The Cost of Deflation: A Bitcoin Perspective

The Cost of Deflation: A Bitcoin Perspective

In most economies in Europe, the European Central Bank is taking extraordinary measures to trigger quantitative easing, a variety of inflation, including suggestions for a Central Bank Digital Currency (CBDC).

The following guide presents a broad historical study of deflation to shed light on the trending policy challenge. BTCManager will look into the relationship between the ongoing low inflation environments, the lessons learned from historical records of trying to defeat undesirable deflation, and the role of cryptocurrencies.

Defining Deflation

Deflation can be described as the wide-ranging decline in the cost of goods and services when the inflation rate hits the negative. Inflation, in its very nature, decreases the value of a currency over time while deflation increases its value because of a fixed supply, creating a form scarcity for the money.

While deflation may refer to the general decline in goods and services, it can also refer to the increased purchasing power of a currency. The perception of deflation in the contemporary financial system has been very divergent historically.

There is, for instance, the Friedman rule which doesn’t actively promote consistent deflation but holds the view that limited deflation can alleviate inflation and help in maintaining currency as a store of value. On the flipside, some economists hold the view that deflation is dangerous as it increases the value of debt. When debt grows over time, it places enormous pressure on people owing a debt and can be an accelerant during a recession and worsen a downward deflationary spiral.

A deflationary spiral is defined as the economic argument that suggests that deflation eventually leads to the collapse of a currency as a result of the attendant condition and constraints. While this common form of criticism can be made against the viability of Bitcoin, the truth is that the deflationary spiral is a condition that affects standard fractional reserve banking systems.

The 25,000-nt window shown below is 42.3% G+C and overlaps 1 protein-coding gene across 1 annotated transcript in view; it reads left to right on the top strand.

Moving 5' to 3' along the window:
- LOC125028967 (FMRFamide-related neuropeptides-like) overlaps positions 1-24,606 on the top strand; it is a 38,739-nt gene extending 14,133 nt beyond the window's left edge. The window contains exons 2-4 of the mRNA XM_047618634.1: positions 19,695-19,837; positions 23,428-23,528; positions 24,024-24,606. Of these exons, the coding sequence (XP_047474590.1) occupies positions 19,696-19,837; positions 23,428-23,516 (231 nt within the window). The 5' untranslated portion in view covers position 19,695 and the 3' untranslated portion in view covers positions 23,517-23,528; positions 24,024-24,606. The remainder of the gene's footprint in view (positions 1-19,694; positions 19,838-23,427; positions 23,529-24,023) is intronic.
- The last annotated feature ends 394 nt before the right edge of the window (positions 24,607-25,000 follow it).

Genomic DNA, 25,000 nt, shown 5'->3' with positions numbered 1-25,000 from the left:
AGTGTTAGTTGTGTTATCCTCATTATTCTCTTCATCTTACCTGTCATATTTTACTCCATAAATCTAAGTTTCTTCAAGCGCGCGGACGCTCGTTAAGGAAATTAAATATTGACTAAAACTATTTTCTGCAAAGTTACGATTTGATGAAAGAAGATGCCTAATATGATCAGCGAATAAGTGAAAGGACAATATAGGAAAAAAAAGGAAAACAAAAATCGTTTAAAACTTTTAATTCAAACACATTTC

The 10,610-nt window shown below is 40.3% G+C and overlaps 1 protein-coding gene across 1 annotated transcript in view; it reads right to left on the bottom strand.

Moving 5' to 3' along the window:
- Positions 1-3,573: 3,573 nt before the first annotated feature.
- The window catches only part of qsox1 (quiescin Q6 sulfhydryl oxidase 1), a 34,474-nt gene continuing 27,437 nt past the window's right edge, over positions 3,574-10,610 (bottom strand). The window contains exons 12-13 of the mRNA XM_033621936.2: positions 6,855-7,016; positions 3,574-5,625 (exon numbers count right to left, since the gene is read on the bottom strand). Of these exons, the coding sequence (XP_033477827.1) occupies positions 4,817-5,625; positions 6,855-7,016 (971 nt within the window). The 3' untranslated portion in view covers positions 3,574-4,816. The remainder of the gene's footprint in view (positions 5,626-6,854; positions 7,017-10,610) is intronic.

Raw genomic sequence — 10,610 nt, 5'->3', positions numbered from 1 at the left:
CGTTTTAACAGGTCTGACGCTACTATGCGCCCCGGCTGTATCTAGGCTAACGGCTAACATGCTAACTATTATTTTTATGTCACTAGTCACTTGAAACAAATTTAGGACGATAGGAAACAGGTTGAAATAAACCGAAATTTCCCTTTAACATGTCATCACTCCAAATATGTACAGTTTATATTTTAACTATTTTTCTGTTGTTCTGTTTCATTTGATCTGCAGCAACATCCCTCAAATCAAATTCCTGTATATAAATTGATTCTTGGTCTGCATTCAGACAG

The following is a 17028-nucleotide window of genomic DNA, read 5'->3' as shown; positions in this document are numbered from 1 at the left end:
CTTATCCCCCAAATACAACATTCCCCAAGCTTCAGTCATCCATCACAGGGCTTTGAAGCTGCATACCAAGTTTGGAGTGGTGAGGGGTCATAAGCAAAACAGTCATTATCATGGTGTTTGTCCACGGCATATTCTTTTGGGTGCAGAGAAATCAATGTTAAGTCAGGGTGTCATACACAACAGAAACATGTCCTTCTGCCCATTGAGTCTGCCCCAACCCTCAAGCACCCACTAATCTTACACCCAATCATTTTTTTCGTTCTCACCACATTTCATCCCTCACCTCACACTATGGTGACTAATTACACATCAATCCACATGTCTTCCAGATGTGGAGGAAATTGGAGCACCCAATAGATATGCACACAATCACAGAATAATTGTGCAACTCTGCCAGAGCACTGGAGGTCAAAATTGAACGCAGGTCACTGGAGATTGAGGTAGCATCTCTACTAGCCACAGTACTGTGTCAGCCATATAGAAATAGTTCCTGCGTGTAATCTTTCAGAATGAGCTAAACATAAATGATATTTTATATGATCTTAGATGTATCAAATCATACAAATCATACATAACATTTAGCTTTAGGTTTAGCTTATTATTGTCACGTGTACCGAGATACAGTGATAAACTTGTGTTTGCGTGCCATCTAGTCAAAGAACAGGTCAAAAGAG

The reason Bitcoin cannot be affected by this kind of deflation is that it is an entirely different kind of currency.   

The Problem with Traditional Currencies

Traditional currencies like the U.S. Dollar, the Euro, and the British Pound are inflationary by nature. This is because there isn’t a limit on the amount of currency that can be printed or distributed in the market at any one time. Should there be a need for more money, the central bank has the permission to introduce more bills and coins at will, therefore, aiding the economy that uses that particular currency.

However, the most significant problem with inflationary currencies is that the value decreases when the supply grows. What follows is that it becomes difficult to estimate the value of the currency in question since the quantity can be increased at will.    

Another way to think about it is that while it remains to be $5 on paper, the dollar’s value is a moving target. According to the U.S. inflation calculator, an item that cost $5 in 1913, for instance, will cost you $127.66, indicating a 2453.5 Percent inflation rate during that time. This poses a number of different problems for people exploring retirement plans and long-term investment strategies.

As a result, evaluating debt through deflation occurs through a one-sided prism. The current financial system is inherently inflationary because the government issued fiat currencies lose their value over time and are customarily created parallel to debt levels.